It’s not just Sho Nakata and Maru’s slumps…it’s the “unorthodox appointments” that led to the Giants’ sudden stall | FRIDAY DIGITAL

It’s not just Sho Nakata and Maru’s slumps…it’s the “unorthodox appointments” that led to the Giants’ sudden stall

  • Share on Twitter
  • Share on LINE
The Giants’ manager, Hara, has had many unhappy expressions on the bench since September (Image: Kyodo News)

9 wins, 25 losses, and 7 draws.

The Giants have lost a lot since their first-place game against Hanshin on September 3. They dropped out of the championship race, and although they decided to advance to the Climax Series (CS), they ended the season with debts. At one point, they were being chased hard by fourth-place Hiroshima, and their chances of maintaining their A-class status were in jeopardy. What was the reason for their sudden stall?

“In the month and a half that began on September 3, there were five games in which we scored only one run. In the month and a half since September 3, there have been five games in which we have scored only one run, and seven games in which we have been held to a complete game. No matter how hard our pitching staff works, we can’t win like this.

The biggest reason for the slump in the batting lineup is probably Sho Nakata, who was traded from Nippon Ham for free on August 20. The Giants acquired Nakata after the incident, even though he had not completed his period of house arrest. Even though the decision was made by manager Tatsunori Hara, who was given full authority, I think he and the people around him were quite unsettled. The Giants didn’t know what to do with the big man who had been called the “general” at Nippon Ham, and Nakata was probably thinking, “Can I really play in a game? Nakata must have been thinking, “Can I really play in a game?

This season, Nakata’s batting average has been in the 10% range since he was with Nippon Ham. On top of that, he’s been in trouble, so there’s no way he can suddenly become active just because he changed his environment. As expected, he was left in charge of the middle of the lineup at the Giants, but he hit a lot of mediocre batters. He completely stopped the flow of the batting line and was bouncing between the first and second team.

Mysterious “demotion” to the 3rd team

It wasn’t just Nakata who was hurting the batting line.

“The slump of Yoshihiro Maru was also a big factor. Last year, he had a .282 batting average and 31 home runs, but this year his batting average is in the mid-20s and he strikes out 120 times, the most on the team. At one point, he was demoted to the second team, putting the brakes on the momentum of his batting line.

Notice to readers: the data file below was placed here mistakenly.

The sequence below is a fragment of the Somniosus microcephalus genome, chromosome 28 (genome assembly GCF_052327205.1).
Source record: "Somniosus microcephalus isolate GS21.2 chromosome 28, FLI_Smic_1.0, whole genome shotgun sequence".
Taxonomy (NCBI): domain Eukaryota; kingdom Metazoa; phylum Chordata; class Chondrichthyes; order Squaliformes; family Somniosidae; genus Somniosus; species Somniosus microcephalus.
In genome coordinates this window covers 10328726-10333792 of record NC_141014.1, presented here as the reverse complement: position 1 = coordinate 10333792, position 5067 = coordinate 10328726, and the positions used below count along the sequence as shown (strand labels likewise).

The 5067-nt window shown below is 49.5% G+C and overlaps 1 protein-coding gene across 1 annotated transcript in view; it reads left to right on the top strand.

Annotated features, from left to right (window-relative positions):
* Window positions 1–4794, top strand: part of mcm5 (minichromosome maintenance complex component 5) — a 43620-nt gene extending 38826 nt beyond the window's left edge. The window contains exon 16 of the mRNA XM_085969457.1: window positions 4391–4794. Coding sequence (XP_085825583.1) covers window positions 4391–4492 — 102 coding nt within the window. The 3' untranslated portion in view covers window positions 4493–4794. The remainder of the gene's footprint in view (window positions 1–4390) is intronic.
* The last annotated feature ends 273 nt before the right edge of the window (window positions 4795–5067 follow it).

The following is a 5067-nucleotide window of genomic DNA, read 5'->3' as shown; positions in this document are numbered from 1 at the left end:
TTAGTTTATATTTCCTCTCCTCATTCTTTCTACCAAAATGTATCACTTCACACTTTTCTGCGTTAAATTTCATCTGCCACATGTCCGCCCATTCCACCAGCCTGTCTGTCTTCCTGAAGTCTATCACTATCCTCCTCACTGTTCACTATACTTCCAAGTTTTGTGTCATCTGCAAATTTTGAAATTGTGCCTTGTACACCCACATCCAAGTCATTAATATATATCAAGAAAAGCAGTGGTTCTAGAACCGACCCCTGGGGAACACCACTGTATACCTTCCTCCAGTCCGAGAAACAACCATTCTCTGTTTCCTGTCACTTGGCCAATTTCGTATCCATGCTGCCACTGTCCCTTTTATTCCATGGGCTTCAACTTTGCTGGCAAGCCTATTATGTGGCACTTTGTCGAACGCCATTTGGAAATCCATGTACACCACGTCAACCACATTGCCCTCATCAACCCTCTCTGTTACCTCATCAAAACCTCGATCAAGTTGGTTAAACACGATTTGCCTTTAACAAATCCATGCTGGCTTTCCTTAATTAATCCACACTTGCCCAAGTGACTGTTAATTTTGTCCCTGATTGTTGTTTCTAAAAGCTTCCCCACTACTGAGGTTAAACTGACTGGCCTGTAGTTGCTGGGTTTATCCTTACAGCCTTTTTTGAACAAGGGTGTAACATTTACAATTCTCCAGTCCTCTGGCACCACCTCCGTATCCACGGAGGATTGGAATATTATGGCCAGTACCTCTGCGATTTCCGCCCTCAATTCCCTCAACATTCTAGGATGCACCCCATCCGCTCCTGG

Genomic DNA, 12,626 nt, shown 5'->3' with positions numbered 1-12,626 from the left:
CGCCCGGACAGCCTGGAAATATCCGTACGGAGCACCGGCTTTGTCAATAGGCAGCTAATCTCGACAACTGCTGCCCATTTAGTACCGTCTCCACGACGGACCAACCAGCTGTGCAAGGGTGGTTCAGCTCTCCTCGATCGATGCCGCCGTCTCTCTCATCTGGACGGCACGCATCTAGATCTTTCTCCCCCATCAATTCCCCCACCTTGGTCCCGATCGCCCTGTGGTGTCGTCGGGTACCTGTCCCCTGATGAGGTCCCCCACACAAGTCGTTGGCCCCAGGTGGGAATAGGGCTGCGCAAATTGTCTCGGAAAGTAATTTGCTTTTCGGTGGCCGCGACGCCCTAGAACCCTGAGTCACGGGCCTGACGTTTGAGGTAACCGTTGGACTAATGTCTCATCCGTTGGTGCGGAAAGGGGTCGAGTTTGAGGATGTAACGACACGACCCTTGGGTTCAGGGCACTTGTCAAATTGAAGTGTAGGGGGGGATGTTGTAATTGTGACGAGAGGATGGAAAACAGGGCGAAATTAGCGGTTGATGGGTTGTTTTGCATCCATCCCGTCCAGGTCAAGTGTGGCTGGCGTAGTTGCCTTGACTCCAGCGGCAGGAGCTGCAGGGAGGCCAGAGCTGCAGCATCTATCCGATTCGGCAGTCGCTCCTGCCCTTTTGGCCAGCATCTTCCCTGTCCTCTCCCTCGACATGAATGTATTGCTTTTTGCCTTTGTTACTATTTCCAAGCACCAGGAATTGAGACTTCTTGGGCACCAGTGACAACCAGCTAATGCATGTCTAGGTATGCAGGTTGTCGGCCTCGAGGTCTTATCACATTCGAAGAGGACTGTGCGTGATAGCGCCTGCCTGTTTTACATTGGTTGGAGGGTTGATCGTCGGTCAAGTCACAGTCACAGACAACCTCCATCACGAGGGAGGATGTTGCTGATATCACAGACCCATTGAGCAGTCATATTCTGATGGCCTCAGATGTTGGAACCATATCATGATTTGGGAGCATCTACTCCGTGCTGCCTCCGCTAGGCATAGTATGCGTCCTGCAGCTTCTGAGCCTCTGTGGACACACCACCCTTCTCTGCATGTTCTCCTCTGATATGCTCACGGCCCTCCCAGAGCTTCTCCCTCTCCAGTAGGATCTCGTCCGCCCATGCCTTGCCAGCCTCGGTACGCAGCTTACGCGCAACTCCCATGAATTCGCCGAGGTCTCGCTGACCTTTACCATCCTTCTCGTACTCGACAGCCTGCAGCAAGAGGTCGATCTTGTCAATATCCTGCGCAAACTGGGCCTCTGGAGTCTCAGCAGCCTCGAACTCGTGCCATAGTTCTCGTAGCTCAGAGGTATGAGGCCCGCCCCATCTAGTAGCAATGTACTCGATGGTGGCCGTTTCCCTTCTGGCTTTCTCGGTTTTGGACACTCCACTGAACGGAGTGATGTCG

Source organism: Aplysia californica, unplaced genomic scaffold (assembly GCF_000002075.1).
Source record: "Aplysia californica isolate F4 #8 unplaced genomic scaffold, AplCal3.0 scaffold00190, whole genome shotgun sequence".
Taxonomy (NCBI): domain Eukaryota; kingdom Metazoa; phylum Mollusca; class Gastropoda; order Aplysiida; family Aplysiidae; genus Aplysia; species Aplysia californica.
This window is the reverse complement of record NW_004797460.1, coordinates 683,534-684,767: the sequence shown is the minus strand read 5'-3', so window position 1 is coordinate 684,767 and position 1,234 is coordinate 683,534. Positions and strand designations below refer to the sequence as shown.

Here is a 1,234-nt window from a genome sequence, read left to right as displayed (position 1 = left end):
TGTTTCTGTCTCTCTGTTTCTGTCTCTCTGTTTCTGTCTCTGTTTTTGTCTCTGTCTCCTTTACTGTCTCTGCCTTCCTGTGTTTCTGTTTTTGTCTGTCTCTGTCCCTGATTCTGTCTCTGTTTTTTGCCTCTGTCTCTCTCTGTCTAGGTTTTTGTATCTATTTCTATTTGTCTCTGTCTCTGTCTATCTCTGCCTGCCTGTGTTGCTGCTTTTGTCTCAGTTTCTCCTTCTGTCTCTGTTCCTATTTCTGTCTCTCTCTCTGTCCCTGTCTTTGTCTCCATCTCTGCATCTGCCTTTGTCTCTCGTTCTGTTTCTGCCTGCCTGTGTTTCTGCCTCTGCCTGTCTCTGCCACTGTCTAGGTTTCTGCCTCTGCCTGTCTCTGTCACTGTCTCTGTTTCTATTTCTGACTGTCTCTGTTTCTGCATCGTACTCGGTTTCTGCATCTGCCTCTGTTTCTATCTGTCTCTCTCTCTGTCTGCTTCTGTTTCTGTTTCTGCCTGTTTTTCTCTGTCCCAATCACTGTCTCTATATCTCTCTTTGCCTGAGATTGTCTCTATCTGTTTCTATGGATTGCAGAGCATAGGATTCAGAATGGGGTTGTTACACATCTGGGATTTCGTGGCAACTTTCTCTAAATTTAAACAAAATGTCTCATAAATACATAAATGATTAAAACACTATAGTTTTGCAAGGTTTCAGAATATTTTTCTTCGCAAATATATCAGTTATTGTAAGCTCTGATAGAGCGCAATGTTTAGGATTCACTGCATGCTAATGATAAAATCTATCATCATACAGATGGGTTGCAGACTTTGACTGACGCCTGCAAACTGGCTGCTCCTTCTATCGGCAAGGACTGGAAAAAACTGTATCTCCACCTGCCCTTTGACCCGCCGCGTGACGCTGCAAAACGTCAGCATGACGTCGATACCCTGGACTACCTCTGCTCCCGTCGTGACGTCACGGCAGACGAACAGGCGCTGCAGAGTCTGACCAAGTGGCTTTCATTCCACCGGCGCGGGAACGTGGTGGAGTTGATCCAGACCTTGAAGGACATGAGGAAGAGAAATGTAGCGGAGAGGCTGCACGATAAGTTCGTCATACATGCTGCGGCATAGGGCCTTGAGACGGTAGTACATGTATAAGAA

In 2006, his on-base percentage was .468, the highest in the league, but since the following year, it has been .388, .375, and this year, it is in the mid-30% range. He is now in his 30s and seems to be at a crossroads as a player.

The Giants don’t have a .300 hitter who has reached the required number of at-bats. The Giants do not have a .300 hitter who has reached the required number of at-bats, and they are in a difficult situation where they have to rely on long balls.

The team’s slump is not only the fault of the players. The team’s stagnation is not only the fault of the players, but also due to an unusual personnel change.

“On October 5, manager Hara made a major shakeup by transferring second baseman Shinnosuke Abe to first baseman operations coach and third baseman Tomohiro Niioka to acting second baseman. As part of this, Coach Ishii was also moved to the third team. It’s not that there was anything wrong with Coach Ishii; it’s just that Manager Hara, who considers the first through third teams to be “one team,” probably wanted to stimulate the team by changing the leadership.

But in general terms, a transfer to the third team is a demotion. Coach Ishii is well-liked by the players, with Maru trusting his guidance since his days in Hiroshima. He gave not only technical but also mental advice, and treated each player with care and kindness. He was a good conduit between the players and the leaders.

Abe, who was promoted to the first team instead, was also a capable coach, but he was the complete opposite of Ishii in his passionate leadership. I think this must have upset the team.

The Giants lost their first championship in three years. The Giants lost the championship for the first time in three years. After making a decision that caused a stir, will manager Hara be able to overcome the obstacles in the CS?

  • Photo Kyodo News

Photo Gallery1 total

Photo Selection

Check out the best photos for you.

Related Articles